Lanni would like me to bring her chocolate.
Bringing chocolate to Paris seems a bit silly, but she doesn’t want good chocolate. “I want that peanut butter chocolate, what do you call it?”
“Reese’s Peanut Butter Cups?”
“Yes! that’s it. I want those peanut butter cups!” Lanni loves Reese’s Peanut Butter Cups. She should become the Parisian distributor.
“Anything else? I have lots of room in my luggage.”
I wait while Lanni imagines all the things Americans have easy access to that the French do not. “Baseball caps! My son would like a baseball cap. They have them here, but they are silly expensive. Oh! And cranberries. Can you get cranberries?”
I dutifully write these requests down. Bringing things from abroad is a time-honored tradition. The first time I visited my Swedish and Norwegian relatives with my parents in the 1970s, we brought maple syrup for the adults and Pop Rocks for the kids. Living in Africa, we relied on our friends for things we couldn’t get. I brought romance novels, beef jerky, sudoku books, sports bras, champagne flutes, a box set of Monty Python’s Flying Circus DVDs, many pounds of cat litter (almost always inspected by U.S. Customs on the way out), peanut butter cups and once, with some difficulty, a toilet seat.
“Yes, I can get cranberries.”
“But not the ones with oil in them.” (Oil? Is she thinking of something other than cranberries?) I promise to get the ones without oil. I’ll be staying at Lanni’s apartment in the heart of Paris for the price of some cranberries and peanut butter cups. I want to get it right.
When my parents were engaged my father, who grew up with one sibling, suddenly found himself in a family of eleven siblings. There were eight sisters and my mother was the second to youngest. It must have been a little intimidating. The sisters wanted to know what my dad wanted that first Christmas. He said brown socks. My father got a lot of brown socks that year, each sock wrapped individually, from all the sisters.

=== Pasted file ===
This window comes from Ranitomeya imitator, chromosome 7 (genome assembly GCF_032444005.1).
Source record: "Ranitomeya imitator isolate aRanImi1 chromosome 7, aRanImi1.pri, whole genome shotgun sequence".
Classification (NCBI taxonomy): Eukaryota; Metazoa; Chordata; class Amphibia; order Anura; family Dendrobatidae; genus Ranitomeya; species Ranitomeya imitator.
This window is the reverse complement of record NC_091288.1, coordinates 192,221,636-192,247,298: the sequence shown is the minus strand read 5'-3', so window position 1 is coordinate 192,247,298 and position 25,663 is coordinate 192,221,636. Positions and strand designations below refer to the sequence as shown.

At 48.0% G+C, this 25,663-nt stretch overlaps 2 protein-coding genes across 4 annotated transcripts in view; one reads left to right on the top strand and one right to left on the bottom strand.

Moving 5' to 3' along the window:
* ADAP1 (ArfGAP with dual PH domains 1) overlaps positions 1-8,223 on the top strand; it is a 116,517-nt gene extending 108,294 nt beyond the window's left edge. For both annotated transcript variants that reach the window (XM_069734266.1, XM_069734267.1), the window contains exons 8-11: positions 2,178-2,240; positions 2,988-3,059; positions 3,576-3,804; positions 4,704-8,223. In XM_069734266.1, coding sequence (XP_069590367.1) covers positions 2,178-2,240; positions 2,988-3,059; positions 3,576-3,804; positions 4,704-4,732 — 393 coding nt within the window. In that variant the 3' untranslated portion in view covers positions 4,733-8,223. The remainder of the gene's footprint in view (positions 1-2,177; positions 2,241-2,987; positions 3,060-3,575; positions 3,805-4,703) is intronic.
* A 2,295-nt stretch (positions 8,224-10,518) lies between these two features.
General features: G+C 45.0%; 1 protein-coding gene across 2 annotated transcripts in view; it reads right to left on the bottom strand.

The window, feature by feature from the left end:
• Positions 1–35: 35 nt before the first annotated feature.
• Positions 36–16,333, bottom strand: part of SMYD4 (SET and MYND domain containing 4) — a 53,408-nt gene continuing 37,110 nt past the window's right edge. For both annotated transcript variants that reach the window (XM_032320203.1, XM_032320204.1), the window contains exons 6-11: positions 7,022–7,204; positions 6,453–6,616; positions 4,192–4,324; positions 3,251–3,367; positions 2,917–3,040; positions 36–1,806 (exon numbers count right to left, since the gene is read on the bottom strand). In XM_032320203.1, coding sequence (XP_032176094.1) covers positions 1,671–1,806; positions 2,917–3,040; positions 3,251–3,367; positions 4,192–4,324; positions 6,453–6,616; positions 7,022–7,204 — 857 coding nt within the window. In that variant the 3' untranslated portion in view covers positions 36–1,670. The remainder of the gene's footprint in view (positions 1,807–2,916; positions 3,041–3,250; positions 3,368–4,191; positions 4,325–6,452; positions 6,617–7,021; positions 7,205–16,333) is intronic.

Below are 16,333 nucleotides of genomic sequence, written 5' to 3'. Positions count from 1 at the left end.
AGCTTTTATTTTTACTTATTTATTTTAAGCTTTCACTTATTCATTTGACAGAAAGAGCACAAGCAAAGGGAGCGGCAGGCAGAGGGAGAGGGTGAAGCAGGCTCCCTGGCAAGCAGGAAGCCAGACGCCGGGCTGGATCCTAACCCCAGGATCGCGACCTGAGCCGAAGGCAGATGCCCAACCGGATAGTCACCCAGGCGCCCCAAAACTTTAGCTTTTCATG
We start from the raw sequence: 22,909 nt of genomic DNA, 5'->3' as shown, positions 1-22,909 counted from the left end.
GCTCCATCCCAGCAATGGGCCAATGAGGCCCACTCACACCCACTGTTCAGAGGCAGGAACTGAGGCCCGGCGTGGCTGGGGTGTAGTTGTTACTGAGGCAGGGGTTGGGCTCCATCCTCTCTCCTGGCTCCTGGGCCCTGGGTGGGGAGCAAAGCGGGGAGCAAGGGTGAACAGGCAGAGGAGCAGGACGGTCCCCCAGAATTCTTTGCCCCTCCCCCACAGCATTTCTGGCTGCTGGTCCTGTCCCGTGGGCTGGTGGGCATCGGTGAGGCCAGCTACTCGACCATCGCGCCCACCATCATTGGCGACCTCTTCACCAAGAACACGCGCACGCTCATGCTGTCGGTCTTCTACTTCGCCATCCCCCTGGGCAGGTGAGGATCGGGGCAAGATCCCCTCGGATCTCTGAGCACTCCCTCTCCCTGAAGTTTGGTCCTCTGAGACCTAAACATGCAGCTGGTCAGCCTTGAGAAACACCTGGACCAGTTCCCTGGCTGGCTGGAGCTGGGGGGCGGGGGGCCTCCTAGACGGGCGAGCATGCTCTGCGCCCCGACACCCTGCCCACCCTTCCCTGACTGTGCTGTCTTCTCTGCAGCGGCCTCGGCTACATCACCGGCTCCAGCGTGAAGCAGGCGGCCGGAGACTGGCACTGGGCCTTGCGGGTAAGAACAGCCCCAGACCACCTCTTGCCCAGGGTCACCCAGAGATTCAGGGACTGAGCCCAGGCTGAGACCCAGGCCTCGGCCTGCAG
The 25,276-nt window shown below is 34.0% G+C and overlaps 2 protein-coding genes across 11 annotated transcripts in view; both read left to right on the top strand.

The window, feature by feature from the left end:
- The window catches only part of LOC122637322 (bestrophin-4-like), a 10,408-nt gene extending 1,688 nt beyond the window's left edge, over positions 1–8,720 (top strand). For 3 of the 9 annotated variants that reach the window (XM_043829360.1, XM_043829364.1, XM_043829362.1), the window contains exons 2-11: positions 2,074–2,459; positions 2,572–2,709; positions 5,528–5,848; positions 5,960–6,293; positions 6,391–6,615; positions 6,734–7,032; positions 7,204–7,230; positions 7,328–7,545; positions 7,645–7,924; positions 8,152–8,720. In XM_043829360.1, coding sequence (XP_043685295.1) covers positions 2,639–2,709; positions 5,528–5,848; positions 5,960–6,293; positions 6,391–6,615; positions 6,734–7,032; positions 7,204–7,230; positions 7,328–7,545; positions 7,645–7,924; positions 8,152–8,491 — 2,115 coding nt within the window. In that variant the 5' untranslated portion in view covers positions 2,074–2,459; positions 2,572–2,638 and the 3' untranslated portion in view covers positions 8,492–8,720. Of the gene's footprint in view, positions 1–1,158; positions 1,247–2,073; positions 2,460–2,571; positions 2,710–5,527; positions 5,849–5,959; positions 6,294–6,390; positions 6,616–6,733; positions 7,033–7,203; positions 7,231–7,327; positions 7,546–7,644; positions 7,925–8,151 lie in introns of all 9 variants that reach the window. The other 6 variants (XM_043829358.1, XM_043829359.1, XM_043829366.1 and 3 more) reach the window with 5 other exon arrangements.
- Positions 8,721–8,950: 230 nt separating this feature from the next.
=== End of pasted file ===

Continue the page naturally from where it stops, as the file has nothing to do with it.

I think those socks were a very good gift. My dad knew he was noticed and appreciated. He got a taste for what having these eight funny, lively women in his life was going to be like. He was made fun of and made to feel special all at once.
The best gifts are never necessities. The best gifts are the ones that show you are cared for, that someone was thinking of you and knows you well enough to buy you a gift. None of the things I brought overseas were necessities. No one needs maple syrup or candy that explodes in your mouth. We can all live without sudoku, Monty Python, beef jerky, peanut butter cups and romance novels. One could probably even get along without champagne flutes, a proper toilet seat, or a good-fitting sports bra. (Only clumping cat litter would I say is an absolute necessity for civilized life.)
But the point is never about need. The point is to be able to say: this is from my friend, my relative from America, my sisters-in-law, someone who cares about me.
I think about what a good friend Lanni has been to me over the past few years. I remember her endless patience with me when I was going through relationship difficulties, her undisguised joy in my successes, her no-nonsense encouragement when my confidence faltered.
“Anything else?” I ask. “I have lots of room in my luggage.”
Till next time,